Parliamentary security authorities were baffled over the incident, but they could do nothing since the MPs themselves had been involved in bringing the vehicle inside.

Almost all the MPs would benefit from the government's decision, since they are in a position to purchase a new vehicle in less than five years.

The car permits issued to the MPs fetch Rs. 1.1 million in the market and several big businessmen have shown interest to buy these permits from the MPs who were willing to sell them.

Be that as it may, the more severe problem that the people would have to face in the near future is likely to be the recurring power crisis in the country. But as a precautionary step the authorities have decided to regulate the discharge of water from hydro reservoirs to the country's rice producing areas in view of declining water levels of the reservoirs.

However, statements made by Power and Energy Minister Anuruddha Ratwatte and government advertisements claim there would be no power crisis in the near future as new power plants were being installed. CEB officials had said 1997 would see no big power crisis as the weather conditions would be favourable.

Some officials, however, have pointed out that it would be important to conserve water to avert any kind of power crisis which would occur somewhere in May, if sufficient rains are not received by March this year. They had pointed out we can import rice but not power.

At the same time a 30 percent increase in the electrical tariffs also could not be avoided as the government plans to buy privately generated power from various sources to meet a crisis situation.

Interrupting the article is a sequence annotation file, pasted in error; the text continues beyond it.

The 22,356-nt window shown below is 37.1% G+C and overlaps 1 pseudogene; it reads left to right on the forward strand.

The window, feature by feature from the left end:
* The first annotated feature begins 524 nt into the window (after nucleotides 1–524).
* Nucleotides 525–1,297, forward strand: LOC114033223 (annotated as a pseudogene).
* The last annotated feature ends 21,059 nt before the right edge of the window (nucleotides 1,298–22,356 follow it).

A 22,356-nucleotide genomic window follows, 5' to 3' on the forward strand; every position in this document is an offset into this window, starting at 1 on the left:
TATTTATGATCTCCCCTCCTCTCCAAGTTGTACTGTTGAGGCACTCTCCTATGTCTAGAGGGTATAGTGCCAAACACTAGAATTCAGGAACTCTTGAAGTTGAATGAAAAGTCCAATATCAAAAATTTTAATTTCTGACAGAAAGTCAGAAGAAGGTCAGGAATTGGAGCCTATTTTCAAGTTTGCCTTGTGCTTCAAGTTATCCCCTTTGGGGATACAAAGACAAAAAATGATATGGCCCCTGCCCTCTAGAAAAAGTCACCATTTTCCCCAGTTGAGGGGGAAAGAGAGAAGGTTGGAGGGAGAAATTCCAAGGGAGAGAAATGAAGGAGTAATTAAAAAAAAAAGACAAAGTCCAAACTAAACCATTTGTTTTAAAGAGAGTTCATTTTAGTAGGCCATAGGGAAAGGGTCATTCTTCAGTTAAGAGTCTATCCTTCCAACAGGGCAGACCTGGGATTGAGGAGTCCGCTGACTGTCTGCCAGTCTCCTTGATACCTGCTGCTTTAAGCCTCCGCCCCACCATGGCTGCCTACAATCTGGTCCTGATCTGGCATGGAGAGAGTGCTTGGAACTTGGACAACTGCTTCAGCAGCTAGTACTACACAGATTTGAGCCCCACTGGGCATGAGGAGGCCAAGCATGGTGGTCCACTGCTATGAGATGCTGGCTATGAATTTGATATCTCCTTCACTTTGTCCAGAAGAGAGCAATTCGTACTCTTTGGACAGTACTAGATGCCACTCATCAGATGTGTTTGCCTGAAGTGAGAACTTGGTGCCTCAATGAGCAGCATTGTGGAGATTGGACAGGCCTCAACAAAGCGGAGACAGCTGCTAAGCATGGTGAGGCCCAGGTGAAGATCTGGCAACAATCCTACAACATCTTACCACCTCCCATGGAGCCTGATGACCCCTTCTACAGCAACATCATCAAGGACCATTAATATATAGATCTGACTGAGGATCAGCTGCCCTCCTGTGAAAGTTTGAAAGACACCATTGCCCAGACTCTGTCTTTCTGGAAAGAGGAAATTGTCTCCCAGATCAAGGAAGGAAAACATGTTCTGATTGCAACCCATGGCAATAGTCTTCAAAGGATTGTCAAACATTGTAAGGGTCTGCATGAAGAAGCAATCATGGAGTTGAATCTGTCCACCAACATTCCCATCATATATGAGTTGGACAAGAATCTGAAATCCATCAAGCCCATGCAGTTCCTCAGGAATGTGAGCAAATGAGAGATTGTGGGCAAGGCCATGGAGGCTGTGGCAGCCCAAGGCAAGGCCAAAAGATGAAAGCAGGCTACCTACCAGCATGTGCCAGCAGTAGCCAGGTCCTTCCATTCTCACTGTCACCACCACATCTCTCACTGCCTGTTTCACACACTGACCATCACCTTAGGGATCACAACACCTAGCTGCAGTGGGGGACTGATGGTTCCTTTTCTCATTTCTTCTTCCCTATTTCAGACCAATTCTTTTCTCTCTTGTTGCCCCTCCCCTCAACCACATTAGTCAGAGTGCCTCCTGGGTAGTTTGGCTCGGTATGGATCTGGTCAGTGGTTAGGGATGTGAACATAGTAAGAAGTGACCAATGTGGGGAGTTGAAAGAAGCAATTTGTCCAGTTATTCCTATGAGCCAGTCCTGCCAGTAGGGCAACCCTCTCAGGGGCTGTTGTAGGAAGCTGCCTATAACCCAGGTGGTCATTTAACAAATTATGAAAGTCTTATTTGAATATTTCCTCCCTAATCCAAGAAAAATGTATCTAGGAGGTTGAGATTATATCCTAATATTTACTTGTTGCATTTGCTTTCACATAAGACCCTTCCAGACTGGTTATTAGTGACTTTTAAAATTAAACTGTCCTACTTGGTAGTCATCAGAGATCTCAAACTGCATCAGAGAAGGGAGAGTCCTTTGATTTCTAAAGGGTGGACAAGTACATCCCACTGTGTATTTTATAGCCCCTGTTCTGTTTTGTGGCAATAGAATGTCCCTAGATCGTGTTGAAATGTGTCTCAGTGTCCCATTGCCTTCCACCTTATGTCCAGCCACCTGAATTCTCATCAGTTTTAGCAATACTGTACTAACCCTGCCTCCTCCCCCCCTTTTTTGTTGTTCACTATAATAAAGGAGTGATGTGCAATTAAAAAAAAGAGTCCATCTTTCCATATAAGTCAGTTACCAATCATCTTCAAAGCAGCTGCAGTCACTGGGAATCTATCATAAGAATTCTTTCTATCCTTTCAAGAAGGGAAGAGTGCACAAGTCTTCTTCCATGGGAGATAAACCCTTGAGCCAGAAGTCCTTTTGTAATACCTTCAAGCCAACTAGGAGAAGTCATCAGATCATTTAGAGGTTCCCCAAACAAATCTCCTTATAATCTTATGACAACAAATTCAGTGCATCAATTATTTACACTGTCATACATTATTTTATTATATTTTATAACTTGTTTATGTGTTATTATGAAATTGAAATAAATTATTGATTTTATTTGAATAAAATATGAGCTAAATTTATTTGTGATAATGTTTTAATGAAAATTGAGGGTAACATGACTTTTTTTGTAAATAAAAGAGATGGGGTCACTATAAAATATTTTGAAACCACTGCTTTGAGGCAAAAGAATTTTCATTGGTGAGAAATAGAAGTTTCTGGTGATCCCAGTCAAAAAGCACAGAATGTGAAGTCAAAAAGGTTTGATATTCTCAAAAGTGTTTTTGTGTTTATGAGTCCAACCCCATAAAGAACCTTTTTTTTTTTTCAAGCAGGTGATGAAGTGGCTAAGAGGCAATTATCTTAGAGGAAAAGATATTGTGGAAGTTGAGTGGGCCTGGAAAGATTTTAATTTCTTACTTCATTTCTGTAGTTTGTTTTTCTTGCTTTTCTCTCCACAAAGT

Several private firms are in the process of installing diesel generators for this purpose and an increase in electricity tariffs is inevitable since the government is paying more for the privately generated electricity.

With all these, Sri Lankans would expect another dark period with power cuts during peak hours and at night.

The other significant feature was the protest campaign launched by the independent media against harassment of journalists by the government.

The campaign was quite successful with journalists ranging from reporter to senior editors joining the protest. The government however tried its level best to counter this campaign with propaganda getting some pro-government media men to criticise the protest campaign.

Though harassment to media is not prevalent under this government to the intensity that prevailed under the UNP regime from 1988 to 1993, the government appears to be making lots of blunders when dealing with the media.

Minister Anuruddha Ratwatte in an interview with our sister paper 'Lankadipa' states that the main subject of controversy, the Prevention of Terrorism Act introduced by the UNP in 1979 would not be repealed and the government would continue to act under this draconian law if the situation demanded.